Nyillah E. Cawray is a young Sierra Leonean undergraduate who seeks to change the stereotypical narrative of females in the male-dominated profession of carpentry. Yes! Aside from her educational career, Nyillah Cawray is a carpenter with enormous knowledge of woodwork and styles.
Nyillah Cawray was born in the capital city of Freetown, Sierra Leone. She did her secondary education at the Annie Walsh Memorial School. At the moment, Nyillah is a final-year student writing her thesis and awaiting graduation at Fourah Bay College. She is set to graduate with an honours degree in BA Political Science.
Growing up as a young girl, Nyillah was always fascinated and drawn to woods and their technicalities. By the time she was in her teens, she quickly realized how passionate she was and gave in to her dream. Well, Nyillah didn’t start just yet. She waited an extra four years to attempt the skill of carpentry. The sexist nature towards carpentry slowed her attempt. “I noticed my passion for wood at age 16-17 but it took me 4 years to start doing what I love. This was because of the sexist nature towards carpentry, especially in Sierra Leone,” Nyillah Cawray told The African Dream.
Nyillah sought training for two years and applied the knowledge she attained in opening a workshop. Now, she is proudly a carpenter. She aims to change the narrative and perception of women in the profession. “I am doing this to build it to a point where I can make money and also be an inspiration to other young women. I aim at scaling this business and growing it to a point that I can start training and employing other young people, especially women,” she explained.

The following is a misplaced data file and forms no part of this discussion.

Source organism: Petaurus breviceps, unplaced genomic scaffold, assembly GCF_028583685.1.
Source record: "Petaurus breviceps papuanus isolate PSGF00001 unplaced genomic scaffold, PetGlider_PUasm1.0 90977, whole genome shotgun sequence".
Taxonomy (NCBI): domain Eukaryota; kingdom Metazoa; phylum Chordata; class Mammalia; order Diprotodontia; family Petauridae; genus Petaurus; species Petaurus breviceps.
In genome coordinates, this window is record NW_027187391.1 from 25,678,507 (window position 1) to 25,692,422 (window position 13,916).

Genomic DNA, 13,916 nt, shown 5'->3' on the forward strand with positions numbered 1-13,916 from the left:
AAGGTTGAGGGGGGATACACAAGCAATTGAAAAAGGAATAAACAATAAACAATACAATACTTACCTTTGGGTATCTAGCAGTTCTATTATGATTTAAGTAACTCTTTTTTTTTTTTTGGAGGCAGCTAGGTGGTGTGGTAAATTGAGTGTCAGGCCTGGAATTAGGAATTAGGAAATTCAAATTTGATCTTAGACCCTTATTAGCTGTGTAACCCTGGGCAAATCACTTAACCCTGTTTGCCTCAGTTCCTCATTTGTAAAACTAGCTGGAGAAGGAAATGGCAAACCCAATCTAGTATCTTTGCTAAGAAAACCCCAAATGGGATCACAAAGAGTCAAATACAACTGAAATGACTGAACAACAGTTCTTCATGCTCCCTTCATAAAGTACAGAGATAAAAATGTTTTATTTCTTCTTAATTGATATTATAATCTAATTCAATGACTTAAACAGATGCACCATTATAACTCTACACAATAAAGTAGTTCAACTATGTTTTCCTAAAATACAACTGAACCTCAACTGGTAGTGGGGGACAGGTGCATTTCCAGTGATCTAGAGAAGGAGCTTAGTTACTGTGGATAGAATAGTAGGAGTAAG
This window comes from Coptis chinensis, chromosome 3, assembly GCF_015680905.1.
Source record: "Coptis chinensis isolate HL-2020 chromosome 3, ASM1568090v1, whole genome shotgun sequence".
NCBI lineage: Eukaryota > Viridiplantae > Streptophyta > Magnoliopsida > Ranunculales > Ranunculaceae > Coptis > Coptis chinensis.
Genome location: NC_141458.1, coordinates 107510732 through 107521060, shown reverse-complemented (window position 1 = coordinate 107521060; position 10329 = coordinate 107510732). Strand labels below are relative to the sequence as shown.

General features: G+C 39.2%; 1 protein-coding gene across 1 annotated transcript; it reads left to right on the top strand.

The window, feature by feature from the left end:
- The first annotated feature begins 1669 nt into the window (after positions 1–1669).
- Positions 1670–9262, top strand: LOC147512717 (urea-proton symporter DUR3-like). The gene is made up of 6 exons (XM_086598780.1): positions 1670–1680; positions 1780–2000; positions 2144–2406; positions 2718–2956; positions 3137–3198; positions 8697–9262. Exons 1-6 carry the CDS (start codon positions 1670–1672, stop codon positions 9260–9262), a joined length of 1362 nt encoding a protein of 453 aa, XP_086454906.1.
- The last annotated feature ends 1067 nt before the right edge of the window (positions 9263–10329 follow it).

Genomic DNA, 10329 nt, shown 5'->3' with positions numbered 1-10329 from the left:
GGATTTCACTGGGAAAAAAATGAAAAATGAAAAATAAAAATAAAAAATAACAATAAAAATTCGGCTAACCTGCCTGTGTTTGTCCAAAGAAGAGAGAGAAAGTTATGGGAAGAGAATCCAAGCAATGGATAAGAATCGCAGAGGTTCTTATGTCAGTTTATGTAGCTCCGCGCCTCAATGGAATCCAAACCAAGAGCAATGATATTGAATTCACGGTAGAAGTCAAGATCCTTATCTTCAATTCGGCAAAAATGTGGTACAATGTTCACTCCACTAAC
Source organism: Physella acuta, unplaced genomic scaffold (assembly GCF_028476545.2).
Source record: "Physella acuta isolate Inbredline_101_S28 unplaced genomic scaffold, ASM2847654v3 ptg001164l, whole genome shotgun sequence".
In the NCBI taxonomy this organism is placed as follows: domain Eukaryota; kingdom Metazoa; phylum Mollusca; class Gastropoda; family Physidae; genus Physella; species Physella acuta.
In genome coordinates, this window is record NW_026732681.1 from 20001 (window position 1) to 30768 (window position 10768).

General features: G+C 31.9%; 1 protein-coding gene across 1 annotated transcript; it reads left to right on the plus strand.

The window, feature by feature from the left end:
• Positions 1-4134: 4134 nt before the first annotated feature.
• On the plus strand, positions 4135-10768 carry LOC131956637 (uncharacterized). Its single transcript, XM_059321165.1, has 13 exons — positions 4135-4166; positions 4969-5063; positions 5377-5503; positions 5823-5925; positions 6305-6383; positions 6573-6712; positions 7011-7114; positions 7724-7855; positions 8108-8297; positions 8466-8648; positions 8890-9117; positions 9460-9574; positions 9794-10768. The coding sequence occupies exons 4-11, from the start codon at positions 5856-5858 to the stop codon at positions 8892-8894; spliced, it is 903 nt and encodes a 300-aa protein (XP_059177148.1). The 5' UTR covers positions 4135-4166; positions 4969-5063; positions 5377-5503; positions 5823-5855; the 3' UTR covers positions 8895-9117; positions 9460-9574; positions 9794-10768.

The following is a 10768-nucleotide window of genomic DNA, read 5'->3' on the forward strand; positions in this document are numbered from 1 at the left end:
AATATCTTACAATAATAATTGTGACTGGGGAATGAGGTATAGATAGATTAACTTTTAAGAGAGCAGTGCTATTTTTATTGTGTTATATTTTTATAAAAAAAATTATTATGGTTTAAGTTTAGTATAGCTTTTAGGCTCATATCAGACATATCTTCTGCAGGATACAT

The sexist stereotypes are part of the many challenges Nyillah face each passing day. In addition, a profession like carpentry is classed as dirty or meant for low-class people. These are negative meanings attached to technical jobs. However, with Nyillah Cawray, everything is about to change.
The response or perception of Nyillah by the public is generally impressive. Many males marvel at her courage and many women see her as an inspiration. When asked about where she sees herself and her work in the next 5 years, Nyillah smiled and said “In the next 5 years I know the old stereotype towards skills workers and females in the construction industry will be much more different.”
So far, Nyillah’s decision to venture into carpentry surely wouldn’t have any regret. She recently won 30 million Leones in a competition sponsored by the World Bank. Nyillah Cawray has three pieces of advice for young people.
- Keep going for what you want.
- Everyone should have a particular Skill Set.
- Put God in all you do.